Mold. It’s unsightly, unhealthy, and hard to remove. Mold can enter your home via doors, windows, air ducts, shoes, pets, and numerous other openings. If you have excessive moisture in your home due to water damage or a flood, it can grow and fester.
One of the biggest concerns with mold is the large number of health problems that it can cause. According to the Centers for Disease Control and Prevention (CDC), exposure to mold can cause upper respiratory track symptoms, stuffy nose, wheezing, fever, shortness of breath, red and itchy eyes, and asthma.
The longer the mold sits on a surface, the more damage it causes, so time is truly of the essence in containing the problem and regaining control of your home.
If you discover mold in your home, here are some tips for filing a mold damage claim with your homeowner’s insurance company:
- File a claim promptly.
The longer the mold sits, the more it grows and the harder it becomes to clean. It also makes it trickier to salvage your belongings and your home.
- Review your homeowner’s policy.
You will want to read the “Declarations” page to understand your coverage, policy limits, and any exclusions. Mold is generally covered by homeowner’s insurance if it is caused by a covered peril. Examples of covered perils include a burst pipe, falling objects, or some other type of accidental and immediate situation (excluding floods). Mold is generally not covered if it is due to an ongoing issue, such as a leaky pipe, or lack of proper maintenance.
- Don’t throw anything away.
Resist the urge to toss damaged goods. The insurance company will need to send a claims adjuster to your home to inspect the scene for themselves. It is important that they see the full situation as intact as possible. They may also want to send moldy items to a lab to test and see what kind of mold is growing.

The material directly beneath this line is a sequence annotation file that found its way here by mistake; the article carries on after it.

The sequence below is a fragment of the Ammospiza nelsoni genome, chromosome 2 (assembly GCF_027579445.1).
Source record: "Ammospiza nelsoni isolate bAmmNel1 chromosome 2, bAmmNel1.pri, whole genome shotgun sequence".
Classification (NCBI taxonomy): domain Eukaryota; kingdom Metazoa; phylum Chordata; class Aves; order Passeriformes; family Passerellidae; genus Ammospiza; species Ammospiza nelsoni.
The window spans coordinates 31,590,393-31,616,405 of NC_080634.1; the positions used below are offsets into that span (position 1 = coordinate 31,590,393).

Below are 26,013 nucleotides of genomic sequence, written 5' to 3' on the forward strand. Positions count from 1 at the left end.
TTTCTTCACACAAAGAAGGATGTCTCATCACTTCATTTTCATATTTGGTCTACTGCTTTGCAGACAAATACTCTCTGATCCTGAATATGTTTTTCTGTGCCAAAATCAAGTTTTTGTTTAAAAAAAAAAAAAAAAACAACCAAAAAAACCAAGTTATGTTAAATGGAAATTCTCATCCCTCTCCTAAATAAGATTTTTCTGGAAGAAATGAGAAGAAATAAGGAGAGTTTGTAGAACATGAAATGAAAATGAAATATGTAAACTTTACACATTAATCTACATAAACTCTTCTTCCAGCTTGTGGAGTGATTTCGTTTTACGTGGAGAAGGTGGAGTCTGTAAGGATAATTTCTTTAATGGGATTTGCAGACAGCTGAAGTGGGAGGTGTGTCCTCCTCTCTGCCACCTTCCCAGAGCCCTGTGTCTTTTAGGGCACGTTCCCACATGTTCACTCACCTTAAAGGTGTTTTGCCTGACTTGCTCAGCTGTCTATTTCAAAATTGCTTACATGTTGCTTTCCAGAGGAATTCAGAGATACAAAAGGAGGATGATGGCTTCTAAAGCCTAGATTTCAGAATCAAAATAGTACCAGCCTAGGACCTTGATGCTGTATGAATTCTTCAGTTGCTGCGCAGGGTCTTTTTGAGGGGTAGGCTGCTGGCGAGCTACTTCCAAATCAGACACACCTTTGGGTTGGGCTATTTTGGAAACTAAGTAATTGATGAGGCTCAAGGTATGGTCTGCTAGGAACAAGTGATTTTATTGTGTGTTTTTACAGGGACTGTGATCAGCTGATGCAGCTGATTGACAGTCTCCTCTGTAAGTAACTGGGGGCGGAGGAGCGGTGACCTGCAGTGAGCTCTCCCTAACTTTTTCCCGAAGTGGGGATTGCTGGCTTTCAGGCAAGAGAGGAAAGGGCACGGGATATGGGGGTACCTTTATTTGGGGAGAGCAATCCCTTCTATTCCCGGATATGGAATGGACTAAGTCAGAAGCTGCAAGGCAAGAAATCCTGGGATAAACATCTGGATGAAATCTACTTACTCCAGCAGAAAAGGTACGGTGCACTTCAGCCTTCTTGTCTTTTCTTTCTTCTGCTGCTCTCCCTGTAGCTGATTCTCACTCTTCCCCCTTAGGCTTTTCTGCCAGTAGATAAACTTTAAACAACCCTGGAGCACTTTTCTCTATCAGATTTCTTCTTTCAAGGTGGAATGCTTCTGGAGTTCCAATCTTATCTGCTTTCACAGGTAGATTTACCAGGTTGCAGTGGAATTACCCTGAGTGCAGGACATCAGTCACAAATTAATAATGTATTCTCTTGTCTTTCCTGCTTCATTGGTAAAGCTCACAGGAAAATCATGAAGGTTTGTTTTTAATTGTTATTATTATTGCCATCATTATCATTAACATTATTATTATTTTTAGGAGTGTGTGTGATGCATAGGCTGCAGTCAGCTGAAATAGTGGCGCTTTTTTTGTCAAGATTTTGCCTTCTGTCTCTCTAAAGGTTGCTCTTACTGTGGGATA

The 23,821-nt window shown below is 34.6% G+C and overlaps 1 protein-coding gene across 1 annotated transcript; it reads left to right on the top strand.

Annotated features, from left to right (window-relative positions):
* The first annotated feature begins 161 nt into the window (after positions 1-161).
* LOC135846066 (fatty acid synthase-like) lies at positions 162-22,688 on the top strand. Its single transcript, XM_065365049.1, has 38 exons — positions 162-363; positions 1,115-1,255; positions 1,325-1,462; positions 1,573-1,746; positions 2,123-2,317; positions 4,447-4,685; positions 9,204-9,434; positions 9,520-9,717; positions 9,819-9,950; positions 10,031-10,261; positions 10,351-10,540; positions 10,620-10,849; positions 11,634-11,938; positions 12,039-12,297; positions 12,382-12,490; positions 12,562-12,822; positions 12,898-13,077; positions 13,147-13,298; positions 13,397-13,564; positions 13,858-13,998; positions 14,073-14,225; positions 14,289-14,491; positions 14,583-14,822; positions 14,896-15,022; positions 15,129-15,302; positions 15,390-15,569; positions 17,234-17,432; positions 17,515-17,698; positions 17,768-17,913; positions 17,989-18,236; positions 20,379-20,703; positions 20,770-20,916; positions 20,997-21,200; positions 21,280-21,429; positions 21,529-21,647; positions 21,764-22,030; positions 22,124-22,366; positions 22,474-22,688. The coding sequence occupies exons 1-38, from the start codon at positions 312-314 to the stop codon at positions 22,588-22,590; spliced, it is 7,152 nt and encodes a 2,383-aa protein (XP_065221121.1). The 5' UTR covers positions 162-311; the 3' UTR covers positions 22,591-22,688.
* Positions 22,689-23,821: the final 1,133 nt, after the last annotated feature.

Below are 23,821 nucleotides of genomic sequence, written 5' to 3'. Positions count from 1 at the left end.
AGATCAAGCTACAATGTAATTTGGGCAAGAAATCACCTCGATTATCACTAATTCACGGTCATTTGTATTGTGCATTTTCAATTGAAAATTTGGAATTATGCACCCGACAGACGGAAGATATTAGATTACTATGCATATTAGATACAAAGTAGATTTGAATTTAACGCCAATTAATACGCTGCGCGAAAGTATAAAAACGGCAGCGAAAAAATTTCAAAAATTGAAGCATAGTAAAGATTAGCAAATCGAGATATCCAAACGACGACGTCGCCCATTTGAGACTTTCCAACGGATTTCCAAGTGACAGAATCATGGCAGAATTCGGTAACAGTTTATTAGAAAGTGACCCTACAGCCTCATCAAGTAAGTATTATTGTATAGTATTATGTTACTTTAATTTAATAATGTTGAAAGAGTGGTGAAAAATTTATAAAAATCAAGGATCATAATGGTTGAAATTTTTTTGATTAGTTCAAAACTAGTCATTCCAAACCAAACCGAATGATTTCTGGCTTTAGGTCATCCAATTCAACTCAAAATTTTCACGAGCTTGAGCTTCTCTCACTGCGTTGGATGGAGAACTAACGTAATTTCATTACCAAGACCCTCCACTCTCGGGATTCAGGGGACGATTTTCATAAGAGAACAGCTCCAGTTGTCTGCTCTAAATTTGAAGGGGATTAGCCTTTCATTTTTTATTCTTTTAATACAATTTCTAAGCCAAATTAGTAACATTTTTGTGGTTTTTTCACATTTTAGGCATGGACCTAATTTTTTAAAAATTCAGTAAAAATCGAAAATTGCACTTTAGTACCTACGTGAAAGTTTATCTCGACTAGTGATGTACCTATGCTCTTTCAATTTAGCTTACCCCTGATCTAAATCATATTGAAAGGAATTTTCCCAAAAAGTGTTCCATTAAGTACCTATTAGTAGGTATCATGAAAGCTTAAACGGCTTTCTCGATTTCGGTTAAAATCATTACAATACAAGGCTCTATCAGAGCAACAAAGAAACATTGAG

- Don’t clean up.
Similar to not throwing anything away, don’t start cleaning until the insurance company gives you the green light to do so. Even then, it’s best to bring in a professional mold remediation crew. Mold removal can involve opening and replacing walls, floors and ceilings. It also can require cleaners to wear special protective gear and work with potent chemicals. It’s best to leave this to the professionals.
- Call a public adjuster.
A public adjuster will review your homeowner’s policy to understand the maximum you can receive for your damages. They will then come to your home and prepare a detailed estimate of all the costs you will need to incur to fix the damage, which they will submit to the insurance company on your behalf. After that, they will negotiate with the insurance company to ensure that you receive the maximum amount of money to which you are entitled. The insurance company has a professional adjuster working for them. A public adjuster is a professional adjuster who works for you.
If you have mold damage in your home and want the peace of mind of a professional handling the insurance process for you, contact United Claims Specialists today.
When you have damage to your home or business, it can be daunting. Dealing with your insurance company can be incredibly stressful. Do not let your inexperience dealing with the insurance company cost you time and money! Our team at United Claims Specialists is here to provide you with the best service so you get the highest settlement for your claim.
United Claims Specialists has a team of experienced, dedicated, and professional public adjusters who work for you to ensure you receive the settlement you deserve when your property or business has property damage. We work on both residential and commercial claims and will make sure that your loss is handled quickly and properly and that you get the highest settlement possible.
With offices throughout Florida, New York and New Jersey, United Claims Specialists have helped thousands of home and business owners around the country. Contact us today so we can help you.
UNITED CLAIMS SPECIALISTS
 Centers for Disease Control and Prevention. CDC – Mold – General Information – Basic Facts. Accessed March 18, 2021.
 FEMA. A Brief Guide to Mold, Moisture, and Your Home EPA-402-K-02-003, September 2010. Page 4.Accessed April 2, 2021.
 United Policyholders. Insurance Claim Tips for Mold Damage – United Policyholders (uphelp.org). Accessed March 18, 2021.